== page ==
Zadie Smith gave a speech last night at a pub in Kensal Green, very close to the local library she hopes to defend. Public appearances from Smith are rare these days, and her most recent appearance is testament to her strength of feeling on the subject of library closures.
Smith delivered a robust defence of the value of public libraries. Books are a form of education, and education is one of the few effective methods of social mobility that this country has. Zadie Smith put this simply: “I know I would never have seen a single university carrel if I had not grown up living a 100 yards from the library in Willesden Green. Local libraries are gateways not only to other libraries, but to other lives.”
It always has been and always will be very difficult to explain to people who have money what it means not to have money. “If education matters to you,” they ask, “and if libraries matter to you, then why wouldn’t you be willing to pay for them if they matter so much?” They’re the kind of people who believe that value can only be measured in money.
No doubt the government would like to deny this. So who, when Radio 4’s Today programme went looking for an official response, did the coalition send to do battle with the dangerous Zadie Smith? They sent Shaun Bailey, “ambassador for the ‘big society’ project”, and a former Conservative parliamentary candidate. As an unelected party member, he wasn’t a participant in the parliamentary debate held in January on library closures.
Bailey is a former security guard, and a man who puts things starkly. In an interview with the Telegraph last year, he said: “The key wickedness that the Government has perpetrated is the idea that government can pay for everything. If you continually give people things and ask for nothing back you rob them of their will. People have to be involved in their own redemption.”
To Bailey, Smith’s speech was not about library closures, community disintegration or the dissolution of social apparatus, but rather “about self-driven success”.
“The problem with this big massive state that she really enjoys,” Bailey said,”is that it actually hasn’t had any luck in imparting the notion of education to young people.”
What if Smith’s point, as the Today presenter Justin Webb pointed out, is not merely that we shouldn’t be closing libraries, but we should be encouraging people to use them? Bailey runs what looks like an excellent social charity, which aims to “break the cycle of poverty, crime, and ill-health in struggling communities, through people centered sustainable change”. Yet he didn’t see how libraries would help this aim.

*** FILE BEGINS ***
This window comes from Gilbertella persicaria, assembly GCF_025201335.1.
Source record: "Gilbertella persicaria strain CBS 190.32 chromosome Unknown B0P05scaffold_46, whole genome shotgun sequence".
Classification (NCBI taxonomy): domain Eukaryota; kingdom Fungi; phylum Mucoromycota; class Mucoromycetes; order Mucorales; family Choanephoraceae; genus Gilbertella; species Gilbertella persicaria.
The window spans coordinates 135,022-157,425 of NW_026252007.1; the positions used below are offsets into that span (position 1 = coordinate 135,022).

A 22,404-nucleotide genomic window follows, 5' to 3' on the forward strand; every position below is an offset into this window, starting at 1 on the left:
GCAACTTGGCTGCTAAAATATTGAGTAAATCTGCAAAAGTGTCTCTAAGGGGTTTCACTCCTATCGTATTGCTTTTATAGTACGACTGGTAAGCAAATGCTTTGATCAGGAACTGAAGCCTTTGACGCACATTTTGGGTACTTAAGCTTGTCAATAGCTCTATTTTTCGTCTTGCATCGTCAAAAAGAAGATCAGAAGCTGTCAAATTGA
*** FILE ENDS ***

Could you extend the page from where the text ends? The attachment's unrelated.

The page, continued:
Smith isworth quoting at length on “community”:
Community is a partnership between the government and the people, and it’s depressing to hear the language of community, the so-called “Big Society”, being used to disguise the low motives of one side of that partnership, as it attempts to renege on the deal. What could be better than handing people back the power so they can build their own schools, their own libraries? Better to leave people to the already onerous tasks of building their lives, and paying their taxes. Leave the building of infrastructure to government, and the protection of public services to government, that being government’s mandate, and the only possible justification for its power.
Bailey had other ideas: “it isn’t the government that decide if your library stays open or not, it’s actually your local authority … that’s why this Big Society thing is important, because you are close to those people for an electoral point of view and have more sway over them. If you, as a group of people, want your opinions heard and that you have the right and the mechanism to go and do that so actually I don’t accept any of her points on that.”
Perhaps it’s more that he didn’t understand any of her points? Libraries are, currently, a public service. As Smith recounts: “Like many people without any money, we relied on our public services – not as a frippery, not as a pointless addition, not as an excuse for personal stagnation, but as a necessary gateway to better opportunities.”
Smith spoke yesterday for a reason, and it would be a shame if fleeting publicity were to be the only result. Many people have been fighting to save libraries for quite some time now — if you want to join them, or to check what your own council’s plans for libraries are, a good place to begin is here, where Ian Anstice, a public librarian, has created a site that is the most up-to-date mine of information on the web. From there, you could visit Voices for the Library, and add your voice to theirs.